After each boarded ship the game would ask the player what to do with the prize, offering to use it to repair the ship from damage done in the previous battle while also rewarding the player with some ammo and loot allowing the player to continuously hunt as desired only being required to stop every now and then in order to fully resupply the ammunition cache and perform upgrades. That was important to ensure a minimal amount of hassle during such a core element of the game, which also avoided causing a repetitive and "farmy" experience.

  • Travel Speed
The ship had multiple levels of speed and handling, but one special addition was the Travel Speed. It was only available outside of Storms or Battles and allowed the player to move just fast enough in order to cover larger distances while still encouraging exploration as opposed to Fast Traveling, and the camera was placed in a very cinematic angle as well which provided an amazing sailing experience.

  • Shanties
Sea Shanties were one of the most memorable elements in the game, the development team truly outdone themselves when it comes to their production and composition. The combined chorus of voices provided a very intentionally detuned and sometimes out of sync atmosphere very much in character with what a Pirate ship would sound like, and the shanties themselves were an incredibly engaging soundtrack to sea travel that was a key component on its immersive aspect. In addition, players were able to skip songs and mute them as desired.

  • Ship fighting mechanics
The game had plenty of ways to engage ship combat which diversified the gameplay and added optional strategies, from using the long range and high damage but slow firing Mortars to using the Chaser Guns that only fired Chain Shots from the front of the Ship in order to damage sails and reduce an opponent's speed, from the Fire Barrels deployed at the back of the ship as a form of landmines to the old faithful and expected Broadside which used 2 different ammo types for long range and close range complements. The game offered several ways to approach combat and carry progression through upgrades.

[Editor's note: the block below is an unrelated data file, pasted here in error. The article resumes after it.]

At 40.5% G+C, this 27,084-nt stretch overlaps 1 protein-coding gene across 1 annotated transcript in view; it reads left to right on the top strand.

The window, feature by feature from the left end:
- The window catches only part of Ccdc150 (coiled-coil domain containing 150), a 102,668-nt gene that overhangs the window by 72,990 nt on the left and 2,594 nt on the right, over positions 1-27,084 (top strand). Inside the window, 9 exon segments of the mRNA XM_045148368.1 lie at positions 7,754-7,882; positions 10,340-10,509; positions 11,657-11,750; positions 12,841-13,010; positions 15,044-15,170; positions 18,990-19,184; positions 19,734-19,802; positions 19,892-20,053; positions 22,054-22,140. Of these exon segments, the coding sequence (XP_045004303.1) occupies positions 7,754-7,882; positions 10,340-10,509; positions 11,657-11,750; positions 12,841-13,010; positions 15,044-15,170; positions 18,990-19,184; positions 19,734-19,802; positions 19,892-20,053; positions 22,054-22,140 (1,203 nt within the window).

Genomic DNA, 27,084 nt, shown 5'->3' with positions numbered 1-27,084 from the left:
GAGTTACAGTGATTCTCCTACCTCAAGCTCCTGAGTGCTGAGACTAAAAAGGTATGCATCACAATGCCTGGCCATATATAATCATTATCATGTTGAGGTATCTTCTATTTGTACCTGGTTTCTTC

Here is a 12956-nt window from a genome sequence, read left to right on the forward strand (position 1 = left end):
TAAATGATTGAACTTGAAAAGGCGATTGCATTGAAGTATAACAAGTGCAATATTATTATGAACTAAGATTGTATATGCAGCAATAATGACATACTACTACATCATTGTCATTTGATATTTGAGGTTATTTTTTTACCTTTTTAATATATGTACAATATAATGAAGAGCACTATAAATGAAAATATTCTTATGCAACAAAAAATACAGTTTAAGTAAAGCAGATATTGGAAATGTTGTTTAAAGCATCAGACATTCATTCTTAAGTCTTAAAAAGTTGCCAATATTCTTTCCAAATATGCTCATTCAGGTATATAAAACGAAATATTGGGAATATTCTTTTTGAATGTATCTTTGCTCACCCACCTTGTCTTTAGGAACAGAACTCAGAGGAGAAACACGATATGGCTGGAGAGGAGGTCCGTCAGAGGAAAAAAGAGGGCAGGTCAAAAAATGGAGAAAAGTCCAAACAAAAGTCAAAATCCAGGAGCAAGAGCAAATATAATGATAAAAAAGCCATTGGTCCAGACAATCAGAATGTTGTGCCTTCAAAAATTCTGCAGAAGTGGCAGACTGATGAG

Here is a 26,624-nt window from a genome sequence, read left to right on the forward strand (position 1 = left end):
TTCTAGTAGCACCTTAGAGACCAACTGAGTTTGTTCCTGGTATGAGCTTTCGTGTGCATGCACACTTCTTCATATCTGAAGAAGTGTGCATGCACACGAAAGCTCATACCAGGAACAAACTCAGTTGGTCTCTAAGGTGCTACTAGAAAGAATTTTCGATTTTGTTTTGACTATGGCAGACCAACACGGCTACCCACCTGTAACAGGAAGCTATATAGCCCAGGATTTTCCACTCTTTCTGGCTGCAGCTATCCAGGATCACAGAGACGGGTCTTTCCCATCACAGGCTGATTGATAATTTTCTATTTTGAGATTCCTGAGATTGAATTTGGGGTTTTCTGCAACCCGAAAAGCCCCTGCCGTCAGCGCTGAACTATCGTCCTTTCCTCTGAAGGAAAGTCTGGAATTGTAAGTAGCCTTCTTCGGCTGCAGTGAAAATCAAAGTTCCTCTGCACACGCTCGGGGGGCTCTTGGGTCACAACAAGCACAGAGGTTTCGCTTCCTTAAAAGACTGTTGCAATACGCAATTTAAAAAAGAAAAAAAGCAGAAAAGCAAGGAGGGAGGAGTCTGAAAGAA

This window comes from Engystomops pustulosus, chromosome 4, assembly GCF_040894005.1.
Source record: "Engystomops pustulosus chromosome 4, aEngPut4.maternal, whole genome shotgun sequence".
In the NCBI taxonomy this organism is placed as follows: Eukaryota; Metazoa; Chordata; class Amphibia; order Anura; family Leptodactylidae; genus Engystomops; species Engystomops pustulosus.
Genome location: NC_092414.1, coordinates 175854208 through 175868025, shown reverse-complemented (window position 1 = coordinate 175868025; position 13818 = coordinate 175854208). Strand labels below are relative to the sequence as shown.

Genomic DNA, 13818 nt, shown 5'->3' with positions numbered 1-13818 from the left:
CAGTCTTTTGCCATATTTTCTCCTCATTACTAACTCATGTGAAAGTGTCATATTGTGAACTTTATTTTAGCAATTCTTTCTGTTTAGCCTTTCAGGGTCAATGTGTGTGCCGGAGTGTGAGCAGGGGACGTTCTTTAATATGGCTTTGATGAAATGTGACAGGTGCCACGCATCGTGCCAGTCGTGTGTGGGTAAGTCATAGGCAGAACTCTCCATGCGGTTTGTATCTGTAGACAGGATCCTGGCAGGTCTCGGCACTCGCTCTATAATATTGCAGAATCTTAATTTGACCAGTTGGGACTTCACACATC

• Multiple additional gameplay elements
AC4 managed to remain interesting for dozens and dozens of hours by also offering different activities for the player. Such as Harpoon Hunting locations with fully unique mechanics for hunting whales and sharks and other game, a Diving Bell which allowed the exploration of deep water wrecks for treasure and collectibles and resources while avoiding the dangers of the ocean and even utilizing stealth mechanics to avoid sharks, and different occurrences in the overworld such as Forts to take down and conquer, Legendary Ships, to battle Hidden Caverns, Treasure Hunting, Assassination Missions, Templar Hunting missions and a few others still.